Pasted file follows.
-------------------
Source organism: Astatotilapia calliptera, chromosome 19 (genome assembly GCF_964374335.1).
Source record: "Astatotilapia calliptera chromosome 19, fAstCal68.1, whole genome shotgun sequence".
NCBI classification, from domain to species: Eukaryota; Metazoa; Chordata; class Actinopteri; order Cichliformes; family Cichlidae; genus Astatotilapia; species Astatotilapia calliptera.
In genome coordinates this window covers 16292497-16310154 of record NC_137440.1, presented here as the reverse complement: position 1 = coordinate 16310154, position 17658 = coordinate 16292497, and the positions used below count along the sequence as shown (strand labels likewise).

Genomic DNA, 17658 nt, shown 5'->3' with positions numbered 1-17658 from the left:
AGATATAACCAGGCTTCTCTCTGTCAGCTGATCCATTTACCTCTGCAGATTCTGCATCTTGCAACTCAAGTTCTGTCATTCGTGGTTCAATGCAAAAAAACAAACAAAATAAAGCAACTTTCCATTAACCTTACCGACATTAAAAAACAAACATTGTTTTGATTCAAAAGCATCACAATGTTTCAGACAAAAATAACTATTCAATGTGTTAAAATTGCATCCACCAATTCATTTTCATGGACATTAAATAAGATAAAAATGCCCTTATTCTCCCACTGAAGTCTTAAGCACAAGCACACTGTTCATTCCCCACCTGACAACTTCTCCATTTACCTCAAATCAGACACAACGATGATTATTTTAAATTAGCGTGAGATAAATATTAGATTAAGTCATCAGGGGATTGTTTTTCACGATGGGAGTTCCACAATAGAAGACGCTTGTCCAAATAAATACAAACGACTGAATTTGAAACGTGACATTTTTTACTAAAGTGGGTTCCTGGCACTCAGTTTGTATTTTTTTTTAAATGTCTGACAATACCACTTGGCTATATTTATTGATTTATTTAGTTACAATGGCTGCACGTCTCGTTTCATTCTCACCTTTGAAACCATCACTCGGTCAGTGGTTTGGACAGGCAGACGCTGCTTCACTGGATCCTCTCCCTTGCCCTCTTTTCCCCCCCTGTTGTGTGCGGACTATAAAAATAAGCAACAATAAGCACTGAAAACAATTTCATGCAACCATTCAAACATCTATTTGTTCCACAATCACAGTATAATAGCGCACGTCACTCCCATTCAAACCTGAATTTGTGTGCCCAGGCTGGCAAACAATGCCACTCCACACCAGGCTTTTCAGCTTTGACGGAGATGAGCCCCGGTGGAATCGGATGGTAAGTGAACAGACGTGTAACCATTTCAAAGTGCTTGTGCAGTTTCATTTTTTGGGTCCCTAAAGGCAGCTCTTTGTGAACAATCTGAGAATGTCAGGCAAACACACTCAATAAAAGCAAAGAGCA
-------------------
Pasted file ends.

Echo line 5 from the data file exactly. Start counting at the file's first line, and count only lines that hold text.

Genomic DNA, 17658 nt, shown 5'->3' with positions numbered 1-17658 from the left: